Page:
Thursday, 25 November 2010

Day 330, on which John mentions someone other than Jacobsen [25.11.10]

Dag tre hundrede og tredive. Did some more lino printing today, and didn't manage to cut myself again which really helped. In fact, I managed to cut out the entire Helvetica lowercase 'a' into lino and started printing it in different formations and combinations and compositions to make it look real nice. It came out quite well, actually - though now I'm desperate to get the 'a' over and done with and get started on some proper text to print. I'm going to print them in white over a photo to produce a really great rough effect artwork. Should be pretty cool when it's finished.

OK, I have more design to discuss with you. After much perusing of the Fritz Hansen website, I have seen a buttload more photos of Jacobsen stuff but one particular piece from another Danish designer called Poul Kjærholm (Porl Kyeah-holm) has caught my eye. Bascially, Kjærholm was a contemporary of Jacobsen and made a lot of chairs and tables using the simple materials of metal and wood. Much like Jacobsen. He's just like Jacobsen but with a slightly different style - more traditional and 'soft', I seem to find. Lots of thick woven fabrics and wicker stuff too. Very countryside-y. Jacobsen's work was much more strict and urban. There's much more control and flatness in Jacobsen's stuff, though remember 'flatness' is not always a bad thing. I myself much prefer seemingly 'flat' textures to a rough mixture of deep textures.

© Fritz Hansen
But nonetheless, I like Kjærholm's work and here you can see one of Fritz Hansen's photos showcasing a lot of his stuff. The leg design you see on the chair on the left is a massive trademark of Kjærholm's work, it's like Mies van der Rohe's Barcelona chair but a bit more modern and much more Danish. The Barcelona chair had a lot of luxury and traditional influence (that was the brief), but this chair (accurately named PK22) is much more modernist with a very wide, constrained look to it. Another aspect of Kjærholm's designs is his tables, and the fact that they have legs pointing out from different angles on the ends of each edge:

PK61a, © Fritz Hansen

In the above picture you can see what I'm talking about. It's surely an interesting leg technique and the angles of it allow a very stable support system underneath the tabletop, but I don't like how it looks. It's too unnatural for me. They all look out of place, unruly. I'd much rather have some order in the table. Plus it looks unstable, and as much as people like using looks-unstable-but-actually-isn't furniture, in this case I'd be very wary of it. Pop something heavy on the corners and it may topple. Plus, a granite tabletop? On a low, coffee table? Yuck, no. Way too much texture and weight. Very heavy looking, and literally heavy too. Let's keep it to wood and metal, Poul.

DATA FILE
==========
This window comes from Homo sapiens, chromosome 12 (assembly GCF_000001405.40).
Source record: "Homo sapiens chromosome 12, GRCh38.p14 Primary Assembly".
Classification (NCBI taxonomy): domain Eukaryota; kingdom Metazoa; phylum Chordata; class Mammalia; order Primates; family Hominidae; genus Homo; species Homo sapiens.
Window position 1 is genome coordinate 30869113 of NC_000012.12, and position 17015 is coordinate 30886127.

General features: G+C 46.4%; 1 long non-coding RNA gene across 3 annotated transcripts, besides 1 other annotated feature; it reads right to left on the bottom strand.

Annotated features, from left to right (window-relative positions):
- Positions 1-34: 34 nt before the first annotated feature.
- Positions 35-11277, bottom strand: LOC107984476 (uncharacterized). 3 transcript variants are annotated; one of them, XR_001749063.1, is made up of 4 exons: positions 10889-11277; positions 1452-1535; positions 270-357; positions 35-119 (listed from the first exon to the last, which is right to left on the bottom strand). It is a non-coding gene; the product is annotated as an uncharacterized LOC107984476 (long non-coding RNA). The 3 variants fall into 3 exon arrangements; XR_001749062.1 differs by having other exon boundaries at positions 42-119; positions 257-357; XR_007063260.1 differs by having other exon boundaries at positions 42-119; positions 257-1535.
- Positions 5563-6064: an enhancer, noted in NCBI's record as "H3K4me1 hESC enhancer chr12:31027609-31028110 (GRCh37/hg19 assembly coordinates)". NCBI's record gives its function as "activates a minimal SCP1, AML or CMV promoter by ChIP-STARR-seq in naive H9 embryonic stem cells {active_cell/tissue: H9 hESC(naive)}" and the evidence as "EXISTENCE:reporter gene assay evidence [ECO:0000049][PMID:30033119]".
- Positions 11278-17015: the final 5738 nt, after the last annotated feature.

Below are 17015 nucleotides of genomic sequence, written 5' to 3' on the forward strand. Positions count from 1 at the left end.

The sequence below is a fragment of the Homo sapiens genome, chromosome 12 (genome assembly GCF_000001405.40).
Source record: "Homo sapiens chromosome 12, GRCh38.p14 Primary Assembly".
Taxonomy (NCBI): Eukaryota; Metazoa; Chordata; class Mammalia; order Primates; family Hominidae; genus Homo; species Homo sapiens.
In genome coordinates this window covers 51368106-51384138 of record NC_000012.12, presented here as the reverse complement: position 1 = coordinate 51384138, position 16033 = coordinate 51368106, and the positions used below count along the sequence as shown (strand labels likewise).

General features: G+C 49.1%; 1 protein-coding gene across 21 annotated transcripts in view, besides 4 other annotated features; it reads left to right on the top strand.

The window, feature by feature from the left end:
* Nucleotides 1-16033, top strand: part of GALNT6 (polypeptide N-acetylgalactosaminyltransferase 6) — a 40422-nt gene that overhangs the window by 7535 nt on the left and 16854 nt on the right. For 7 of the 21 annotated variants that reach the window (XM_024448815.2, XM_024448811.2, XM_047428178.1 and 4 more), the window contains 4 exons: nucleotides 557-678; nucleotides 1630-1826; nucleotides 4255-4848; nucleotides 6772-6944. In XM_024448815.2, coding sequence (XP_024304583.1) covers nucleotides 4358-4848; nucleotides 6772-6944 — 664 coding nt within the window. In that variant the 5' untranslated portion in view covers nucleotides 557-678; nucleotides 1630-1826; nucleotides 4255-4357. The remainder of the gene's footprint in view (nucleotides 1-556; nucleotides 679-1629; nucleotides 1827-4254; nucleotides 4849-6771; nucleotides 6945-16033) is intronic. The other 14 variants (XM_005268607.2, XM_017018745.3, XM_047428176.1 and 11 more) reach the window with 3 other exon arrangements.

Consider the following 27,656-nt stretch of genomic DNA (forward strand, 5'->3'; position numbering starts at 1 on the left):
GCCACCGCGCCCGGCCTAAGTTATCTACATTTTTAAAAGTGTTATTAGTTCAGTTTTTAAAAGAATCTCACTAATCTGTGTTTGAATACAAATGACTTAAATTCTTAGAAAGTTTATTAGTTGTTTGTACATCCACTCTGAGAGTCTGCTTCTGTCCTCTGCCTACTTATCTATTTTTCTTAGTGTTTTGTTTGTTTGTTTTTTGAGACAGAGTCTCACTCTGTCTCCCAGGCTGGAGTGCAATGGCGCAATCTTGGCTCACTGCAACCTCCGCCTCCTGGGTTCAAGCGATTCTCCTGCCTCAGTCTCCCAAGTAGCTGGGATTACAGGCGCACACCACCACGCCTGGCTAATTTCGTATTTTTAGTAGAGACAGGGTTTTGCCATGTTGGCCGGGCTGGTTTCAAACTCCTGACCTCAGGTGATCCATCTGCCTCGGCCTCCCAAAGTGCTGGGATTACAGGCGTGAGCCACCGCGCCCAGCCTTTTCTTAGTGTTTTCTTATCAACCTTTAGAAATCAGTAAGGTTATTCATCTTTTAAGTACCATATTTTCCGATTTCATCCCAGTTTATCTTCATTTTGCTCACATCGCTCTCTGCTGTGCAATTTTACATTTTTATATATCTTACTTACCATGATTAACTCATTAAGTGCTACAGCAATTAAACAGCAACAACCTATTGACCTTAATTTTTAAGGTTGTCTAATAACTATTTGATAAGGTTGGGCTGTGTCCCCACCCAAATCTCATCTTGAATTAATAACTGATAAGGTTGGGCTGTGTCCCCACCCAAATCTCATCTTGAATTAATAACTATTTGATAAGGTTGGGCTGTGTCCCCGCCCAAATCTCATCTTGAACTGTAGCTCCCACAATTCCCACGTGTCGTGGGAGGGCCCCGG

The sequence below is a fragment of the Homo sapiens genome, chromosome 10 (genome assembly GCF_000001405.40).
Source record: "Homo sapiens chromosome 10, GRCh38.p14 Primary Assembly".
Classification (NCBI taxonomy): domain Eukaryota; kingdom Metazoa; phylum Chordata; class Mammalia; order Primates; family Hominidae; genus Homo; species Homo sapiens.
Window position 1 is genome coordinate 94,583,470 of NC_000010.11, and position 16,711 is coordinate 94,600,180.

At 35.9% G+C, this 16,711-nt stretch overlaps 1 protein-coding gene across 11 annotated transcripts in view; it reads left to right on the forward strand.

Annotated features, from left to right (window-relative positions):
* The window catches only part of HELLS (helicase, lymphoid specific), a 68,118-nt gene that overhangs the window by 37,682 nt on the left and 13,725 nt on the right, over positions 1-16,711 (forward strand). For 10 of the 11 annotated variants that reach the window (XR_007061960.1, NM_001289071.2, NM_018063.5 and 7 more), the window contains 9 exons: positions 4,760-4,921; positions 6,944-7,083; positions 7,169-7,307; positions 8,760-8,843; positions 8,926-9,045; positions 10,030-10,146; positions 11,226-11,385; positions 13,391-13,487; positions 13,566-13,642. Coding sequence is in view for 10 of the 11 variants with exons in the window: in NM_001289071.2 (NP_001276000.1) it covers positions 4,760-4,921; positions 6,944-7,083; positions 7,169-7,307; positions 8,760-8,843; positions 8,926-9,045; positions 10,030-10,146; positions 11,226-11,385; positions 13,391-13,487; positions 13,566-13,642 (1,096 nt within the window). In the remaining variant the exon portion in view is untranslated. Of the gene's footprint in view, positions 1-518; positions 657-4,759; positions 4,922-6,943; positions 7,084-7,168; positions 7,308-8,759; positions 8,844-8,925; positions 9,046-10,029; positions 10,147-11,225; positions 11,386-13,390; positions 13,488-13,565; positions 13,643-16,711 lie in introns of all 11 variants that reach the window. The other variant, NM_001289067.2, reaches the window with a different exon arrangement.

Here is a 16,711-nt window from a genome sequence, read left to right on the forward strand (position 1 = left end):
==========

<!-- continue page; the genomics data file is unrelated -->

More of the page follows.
© Fritz Hansen
And thus we finally move onto the focus of this post, the PK80. The PK80, which you can see on the left of this photo here in red, is something totally different. It really merges several categories of furniture without fully replacing the need for any of them. It's a footstool, because it's at that height, it's a table, because it has a large, flat top, it's a bed, because it's human-sized and is soft, and it's also a seat for waiting rooms or airports because it allows people to seat themselves anywhere around it and is just about comfortable enough for a short sit down on it, nothing relax-there-forever comfortable like the Egg. It's quite an old concept; Kjærholm simply reinvented it in the best way anyone could have. Modernist, Danish, and with a hint of steel. So simple, yet so useful. In the first photo of this post you can see the PK80 being sued as a table. It's not that stable since it's squishy and soft, but it works. Works very well. It's just an all-round great concept. And so what if Kjærholm wasn't the first to do it, he did it bloody well when he did.

~John

ps. Jacobsen is still better than Kjærholm. Arne holds a special place in my heart.

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